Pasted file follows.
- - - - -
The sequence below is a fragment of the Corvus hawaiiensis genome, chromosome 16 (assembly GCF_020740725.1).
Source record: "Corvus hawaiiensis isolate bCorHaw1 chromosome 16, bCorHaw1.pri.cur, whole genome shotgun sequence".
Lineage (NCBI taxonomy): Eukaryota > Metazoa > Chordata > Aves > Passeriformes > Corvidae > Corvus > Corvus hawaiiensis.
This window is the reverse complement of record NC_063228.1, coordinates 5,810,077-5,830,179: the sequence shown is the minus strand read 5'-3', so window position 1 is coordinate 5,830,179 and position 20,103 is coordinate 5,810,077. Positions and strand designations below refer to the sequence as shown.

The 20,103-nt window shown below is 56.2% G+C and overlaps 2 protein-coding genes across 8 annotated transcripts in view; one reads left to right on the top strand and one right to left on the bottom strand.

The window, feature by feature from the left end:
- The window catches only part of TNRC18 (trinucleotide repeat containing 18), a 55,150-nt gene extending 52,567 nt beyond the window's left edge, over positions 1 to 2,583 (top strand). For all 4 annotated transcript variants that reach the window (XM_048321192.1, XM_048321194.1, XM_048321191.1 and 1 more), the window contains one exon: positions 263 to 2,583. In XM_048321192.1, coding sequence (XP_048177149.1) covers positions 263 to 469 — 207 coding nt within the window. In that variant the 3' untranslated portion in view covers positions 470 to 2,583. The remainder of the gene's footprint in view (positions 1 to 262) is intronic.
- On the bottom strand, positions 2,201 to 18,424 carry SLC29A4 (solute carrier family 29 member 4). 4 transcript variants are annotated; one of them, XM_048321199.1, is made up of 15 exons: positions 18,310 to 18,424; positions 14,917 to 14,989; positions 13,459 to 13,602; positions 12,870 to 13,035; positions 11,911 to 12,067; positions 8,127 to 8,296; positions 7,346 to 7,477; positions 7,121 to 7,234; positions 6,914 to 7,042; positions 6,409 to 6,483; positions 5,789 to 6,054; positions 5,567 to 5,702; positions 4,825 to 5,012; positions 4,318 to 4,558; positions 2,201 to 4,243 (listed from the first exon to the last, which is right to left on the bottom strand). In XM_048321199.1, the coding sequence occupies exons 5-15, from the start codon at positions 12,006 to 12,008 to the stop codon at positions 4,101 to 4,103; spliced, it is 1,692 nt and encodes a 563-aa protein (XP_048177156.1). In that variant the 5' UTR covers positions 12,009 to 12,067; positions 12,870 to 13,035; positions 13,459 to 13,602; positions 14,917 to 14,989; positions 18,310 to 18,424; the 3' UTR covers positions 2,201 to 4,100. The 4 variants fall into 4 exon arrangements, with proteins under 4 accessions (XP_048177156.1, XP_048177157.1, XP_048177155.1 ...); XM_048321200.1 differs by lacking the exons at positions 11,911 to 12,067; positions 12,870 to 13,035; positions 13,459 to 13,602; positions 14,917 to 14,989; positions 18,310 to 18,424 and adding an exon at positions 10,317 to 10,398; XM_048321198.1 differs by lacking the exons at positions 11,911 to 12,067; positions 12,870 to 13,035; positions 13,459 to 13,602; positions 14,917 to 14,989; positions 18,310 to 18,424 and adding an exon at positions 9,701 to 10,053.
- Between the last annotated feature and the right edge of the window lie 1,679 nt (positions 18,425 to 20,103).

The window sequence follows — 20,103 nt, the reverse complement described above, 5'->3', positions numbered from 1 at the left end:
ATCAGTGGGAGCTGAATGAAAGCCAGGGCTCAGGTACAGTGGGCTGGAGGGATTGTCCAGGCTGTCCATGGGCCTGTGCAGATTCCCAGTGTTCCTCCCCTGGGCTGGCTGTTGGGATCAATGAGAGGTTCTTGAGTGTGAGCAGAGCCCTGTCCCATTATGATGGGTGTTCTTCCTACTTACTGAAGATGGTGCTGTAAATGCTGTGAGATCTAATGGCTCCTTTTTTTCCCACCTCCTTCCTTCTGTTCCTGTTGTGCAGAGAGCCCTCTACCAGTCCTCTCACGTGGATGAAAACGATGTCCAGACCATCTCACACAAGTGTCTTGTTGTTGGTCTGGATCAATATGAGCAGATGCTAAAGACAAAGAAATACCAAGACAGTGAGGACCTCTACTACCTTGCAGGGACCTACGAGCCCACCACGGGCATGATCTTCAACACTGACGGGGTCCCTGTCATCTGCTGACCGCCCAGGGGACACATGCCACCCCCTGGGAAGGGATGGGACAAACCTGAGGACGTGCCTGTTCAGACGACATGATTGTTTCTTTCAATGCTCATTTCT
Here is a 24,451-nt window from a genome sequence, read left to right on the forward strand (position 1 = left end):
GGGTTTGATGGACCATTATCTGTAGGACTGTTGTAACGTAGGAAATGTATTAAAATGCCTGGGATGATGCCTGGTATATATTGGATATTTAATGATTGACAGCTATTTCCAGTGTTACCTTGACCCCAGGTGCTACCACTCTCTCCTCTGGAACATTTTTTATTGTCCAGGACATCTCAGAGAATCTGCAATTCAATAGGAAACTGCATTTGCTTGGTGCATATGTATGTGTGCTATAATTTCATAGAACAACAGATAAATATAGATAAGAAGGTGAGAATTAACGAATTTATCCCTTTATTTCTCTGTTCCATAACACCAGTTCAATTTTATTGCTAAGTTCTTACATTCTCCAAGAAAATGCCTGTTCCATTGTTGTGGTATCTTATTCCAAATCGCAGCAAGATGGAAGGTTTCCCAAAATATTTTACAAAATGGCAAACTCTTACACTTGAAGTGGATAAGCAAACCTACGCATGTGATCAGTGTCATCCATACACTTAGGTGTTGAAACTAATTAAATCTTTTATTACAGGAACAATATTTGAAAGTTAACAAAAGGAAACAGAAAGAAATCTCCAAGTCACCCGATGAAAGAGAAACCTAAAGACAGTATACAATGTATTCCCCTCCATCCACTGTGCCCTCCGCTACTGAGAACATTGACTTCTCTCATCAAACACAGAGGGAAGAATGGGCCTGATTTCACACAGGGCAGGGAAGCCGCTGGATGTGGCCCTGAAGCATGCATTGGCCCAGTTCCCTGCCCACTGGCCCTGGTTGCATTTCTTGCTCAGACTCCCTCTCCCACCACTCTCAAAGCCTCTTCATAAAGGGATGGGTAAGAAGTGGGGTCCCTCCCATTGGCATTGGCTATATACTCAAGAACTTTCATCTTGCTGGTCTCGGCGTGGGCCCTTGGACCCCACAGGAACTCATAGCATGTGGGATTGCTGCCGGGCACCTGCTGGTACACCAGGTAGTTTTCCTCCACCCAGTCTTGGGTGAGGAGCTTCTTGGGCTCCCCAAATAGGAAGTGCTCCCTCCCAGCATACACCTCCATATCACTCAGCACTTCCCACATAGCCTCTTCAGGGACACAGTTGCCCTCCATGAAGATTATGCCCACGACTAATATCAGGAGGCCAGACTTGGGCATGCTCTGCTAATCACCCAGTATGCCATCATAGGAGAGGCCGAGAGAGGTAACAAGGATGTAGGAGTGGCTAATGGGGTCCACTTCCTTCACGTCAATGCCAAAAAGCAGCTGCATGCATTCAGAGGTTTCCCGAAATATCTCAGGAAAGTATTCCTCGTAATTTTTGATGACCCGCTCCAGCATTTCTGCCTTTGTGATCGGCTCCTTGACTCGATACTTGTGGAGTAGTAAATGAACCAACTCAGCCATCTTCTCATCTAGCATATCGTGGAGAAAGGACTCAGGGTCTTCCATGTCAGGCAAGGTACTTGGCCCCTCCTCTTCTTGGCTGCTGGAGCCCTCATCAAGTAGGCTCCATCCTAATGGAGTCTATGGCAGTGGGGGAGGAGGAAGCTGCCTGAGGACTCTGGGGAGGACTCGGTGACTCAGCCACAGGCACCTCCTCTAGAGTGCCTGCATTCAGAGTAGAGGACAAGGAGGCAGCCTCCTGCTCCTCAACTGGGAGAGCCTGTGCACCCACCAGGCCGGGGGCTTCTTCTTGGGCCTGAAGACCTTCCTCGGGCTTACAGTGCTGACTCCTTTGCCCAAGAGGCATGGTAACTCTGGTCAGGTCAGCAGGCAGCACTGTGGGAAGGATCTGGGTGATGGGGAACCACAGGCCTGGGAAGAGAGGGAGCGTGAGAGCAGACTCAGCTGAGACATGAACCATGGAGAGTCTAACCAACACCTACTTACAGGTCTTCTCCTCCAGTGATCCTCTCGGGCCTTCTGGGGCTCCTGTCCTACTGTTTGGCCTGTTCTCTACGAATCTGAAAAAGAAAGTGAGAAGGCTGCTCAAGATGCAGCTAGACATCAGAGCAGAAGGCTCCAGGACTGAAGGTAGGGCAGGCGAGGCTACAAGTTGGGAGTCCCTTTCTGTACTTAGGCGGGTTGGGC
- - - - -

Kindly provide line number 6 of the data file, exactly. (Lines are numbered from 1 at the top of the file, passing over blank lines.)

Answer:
The window, feature by feature from the left end: